Optic nerve damage often caused by increased pressue in the eye
Glaucoma is a disease caused by increased intraocular pressure (IOP) resulting either from a malformation or malfunction of the eye's drainage structures. Left untreated, an elevated IOP causes irreversible damage the optic nerve and retinal fibres resulting in a progressive, permanent loss of vision. However, early detection and treatment can slow, or even halt the progression of the disease.
What causes glaucoma?
The eye constantly produces aqueous, the clear fluid that fills the anterior chamber (the space between the cornea and iris). The aqueous filters out of the anterior chamber through a complex drainage system. The delicate balance between the production and drainage of aqueous determines the eye's intraocular pressure (IOP). Most people's IOPs fall between 8 and 21. However, some eyes can tolerate higher pressures than others. That's why it may be normal for one person to have a higher pressure than another.
Common types of glaucoma
Open angle (also called chronic open angle or primary open angle) is the most common type of glaucoma. With this type, even though the anterior structures of the eye appear normal, aqueous fluid builds within the anterior chamber, causing the IOP to become elevated. Left untreated, this may result in permanent damage of the optic nerve and retina. Eye drops are generally prescribed to lower the eye pressure. In some cases, surgery is performed if the IOP cannot be adequately controlled with medical therapy.
Acute Angle Closure
Only about 10% of the population with glaucoma has this type. Acute angle closure occurs because of an abnormality of the structures in the front of the eye. In most of these cases, the space between the iris and cornea is more narrow than normal, leaving a smaller channel for the aqueous to pass through. If the flow of aqueous becomes completely blocked, the IOP rises sharply, causing a sudden angle closure attack.
While patients with open angle glaucoma don't typically have symptoms, those with angle closure glaucoma may experience severe eye pain accompanied by nausea, blurred vision, rainbows around lights, and a red eye. This problem is an emergency and should be treated by an ophthalmologist immediately. If left untreated, severe and permanent loss of vision will occur in a matter of days.
This type occurs as a result of another disease or problem within the eye such as: inflammation, trauma, previous surgery, diabetes, tumour, and certain medications. For this type, both the glaucoma and the underlying problem must be treated.
This is a rare type of glaucoma that is generally seen in infants. In most cases, surgery is required.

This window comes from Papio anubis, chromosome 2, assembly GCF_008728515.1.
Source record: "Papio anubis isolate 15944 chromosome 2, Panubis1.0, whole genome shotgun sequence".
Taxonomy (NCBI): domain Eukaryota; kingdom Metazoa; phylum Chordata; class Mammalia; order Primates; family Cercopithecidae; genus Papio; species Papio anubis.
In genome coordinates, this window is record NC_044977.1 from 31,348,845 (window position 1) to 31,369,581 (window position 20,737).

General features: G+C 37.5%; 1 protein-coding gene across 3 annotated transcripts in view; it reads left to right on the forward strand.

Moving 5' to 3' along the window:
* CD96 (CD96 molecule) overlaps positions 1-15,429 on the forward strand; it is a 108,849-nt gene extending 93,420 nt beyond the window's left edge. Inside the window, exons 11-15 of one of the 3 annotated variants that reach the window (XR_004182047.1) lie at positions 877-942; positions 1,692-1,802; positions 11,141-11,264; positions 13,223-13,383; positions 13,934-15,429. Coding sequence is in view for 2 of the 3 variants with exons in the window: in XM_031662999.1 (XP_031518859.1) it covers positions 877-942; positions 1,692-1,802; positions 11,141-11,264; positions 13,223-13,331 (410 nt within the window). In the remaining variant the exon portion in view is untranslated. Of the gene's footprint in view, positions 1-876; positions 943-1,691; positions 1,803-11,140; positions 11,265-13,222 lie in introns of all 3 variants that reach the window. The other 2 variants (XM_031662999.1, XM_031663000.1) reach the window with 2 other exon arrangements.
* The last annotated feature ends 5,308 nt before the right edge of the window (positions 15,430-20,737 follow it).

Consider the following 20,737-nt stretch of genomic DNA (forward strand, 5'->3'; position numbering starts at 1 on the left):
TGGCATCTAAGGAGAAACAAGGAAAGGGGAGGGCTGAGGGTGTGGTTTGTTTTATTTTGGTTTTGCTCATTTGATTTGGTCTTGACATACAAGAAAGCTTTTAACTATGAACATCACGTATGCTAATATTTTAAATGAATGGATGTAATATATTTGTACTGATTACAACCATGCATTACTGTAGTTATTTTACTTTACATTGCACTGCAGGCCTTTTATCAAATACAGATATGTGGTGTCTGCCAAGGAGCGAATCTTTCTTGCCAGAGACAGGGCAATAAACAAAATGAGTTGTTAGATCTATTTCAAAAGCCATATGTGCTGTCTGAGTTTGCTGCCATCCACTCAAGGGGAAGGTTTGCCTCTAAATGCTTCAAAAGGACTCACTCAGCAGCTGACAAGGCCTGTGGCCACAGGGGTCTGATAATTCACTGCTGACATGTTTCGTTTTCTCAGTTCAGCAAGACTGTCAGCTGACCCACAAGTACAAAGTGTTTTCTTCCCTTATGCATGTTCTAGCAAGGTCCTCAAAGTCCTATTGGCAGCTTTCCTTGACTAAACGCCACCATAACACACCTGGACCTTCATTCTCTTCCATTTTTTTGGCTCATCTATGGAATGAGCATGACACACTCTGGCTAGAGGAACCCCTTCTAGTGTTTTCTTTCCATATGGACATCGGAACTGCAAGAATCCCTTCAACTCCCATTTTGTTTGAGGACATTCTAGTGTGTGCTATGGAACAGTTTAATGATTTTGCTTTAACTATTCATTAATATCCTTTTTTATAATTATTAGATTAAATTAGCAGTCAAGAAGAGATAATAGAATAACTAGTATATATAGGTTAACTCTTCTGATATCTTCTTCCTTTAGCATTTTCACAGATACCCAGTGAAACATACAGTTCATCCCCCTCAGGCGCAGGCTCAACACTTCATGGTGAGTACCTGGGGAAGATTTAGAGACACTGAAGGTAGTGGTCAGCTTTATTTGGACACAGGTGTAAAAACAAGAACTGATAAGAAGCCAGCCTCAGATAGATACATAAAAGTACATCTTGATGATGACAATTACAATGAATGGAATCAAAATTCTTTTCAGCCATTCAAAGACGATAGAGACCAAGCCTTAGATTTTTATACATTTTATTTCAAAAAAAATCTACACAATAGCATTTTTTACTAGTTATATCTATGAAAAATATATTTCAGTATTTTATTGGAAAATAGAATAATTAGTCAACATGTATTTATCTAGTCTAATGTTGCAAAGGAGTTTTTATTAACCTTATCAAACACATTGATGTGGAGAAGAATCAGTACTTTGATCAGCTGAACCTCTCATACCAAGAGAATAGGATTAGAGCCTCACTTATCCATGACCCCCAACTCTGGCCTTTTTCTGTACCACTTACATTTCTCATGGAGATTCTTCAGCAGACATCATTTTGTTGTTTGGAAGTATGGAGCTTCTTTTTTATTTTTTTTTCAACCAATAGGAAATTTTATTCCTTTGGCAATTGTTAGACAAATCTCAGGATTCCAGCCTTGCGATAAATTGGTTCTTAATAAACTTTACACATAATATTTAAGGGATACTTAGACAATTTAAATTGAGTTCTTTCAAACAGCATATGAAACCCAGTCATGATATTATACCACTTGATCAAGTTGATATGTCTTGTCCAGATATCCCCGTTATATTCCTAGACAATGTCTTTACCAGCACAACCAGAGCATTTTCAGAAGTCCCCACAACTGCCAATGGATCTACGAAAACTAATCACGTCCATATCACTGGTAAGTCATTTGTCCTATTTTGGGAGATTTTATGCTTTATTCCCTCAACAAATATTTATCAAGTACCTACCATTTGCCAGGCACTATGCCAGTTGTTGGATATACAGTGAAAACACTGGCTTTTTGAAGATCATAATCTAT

Signs and Symptoms
Glaucoma is an insidious disease because it rarely causes symptoms. Detection and prevention are only possible with routine eye examinations. However, certain types, such as angle closure and congenital, do cause symptoms.
Angle Closure (emergency)
• Sudden decrease of vision
• Extreme eye pain
• Nausea and vomiting
• Glare and light sensitivity
• Light sensitivity
• Enlargement of the cornea
Detection and Diagnosis
The glaucoma evaluation has several components. In addition to measuring the intraocular pressure, the doctor will also evaluate the health of the optic nerve (ophthalmoscopy), test the peripheral vision (visual field test), and examine the structures in the front of the eye with a special lens (gonioscopy) before making a diagnosis.
The doctor evaluates the optic nerve and grades its health by noting the cup to disc ratio. This is simply a comparison of the cup (the depressed area in the centre of the nerve) to the entire diameter of the optic nerve. As glaucoma progresses, the area of cupping, or depression, increases. Therefore, a patient with a higher ratio has more damage.
The progression of glaucoma is monitored with a visual field test. This test maps the peripheral vision, allowing the doctor to determine the extent of vision loss from glaucoma and a measure of the effectiveness of the treatment. The visual field test is periodically repeated to verify that the intraocular pressure is being adequately controlled.
Most patients with glaucoma require only medication to control the eye pressure. Sometimes, several medications that complement each other are necessary to reduce the pressure adequately.
Surgery is indicated when medical treatment fails to lower the pressure satisfactorily. There are several types of procedures, some involve laser and can be done in the office, others must be performed in the operating room. The objective of any glaucoma operation is to allow fluid to drain from the eye more efficiently.
Images and information related to Eye Conditions on this website have been kindly provided courtesy of St. Luke's Cataract & Laser Institute and adapted for the International Guide Dog Federation website. This on-line information is for educational and communication purposes only and should not be construed as personal medical advice. Information published on this website is not intended to replace, supplant, or augment a consultation with an eye care professional regarding the viewer/user's own medical care. The International Guide Dog Federation disclaims any and all liability for injury or other damages that could result from use of the information obtained from this site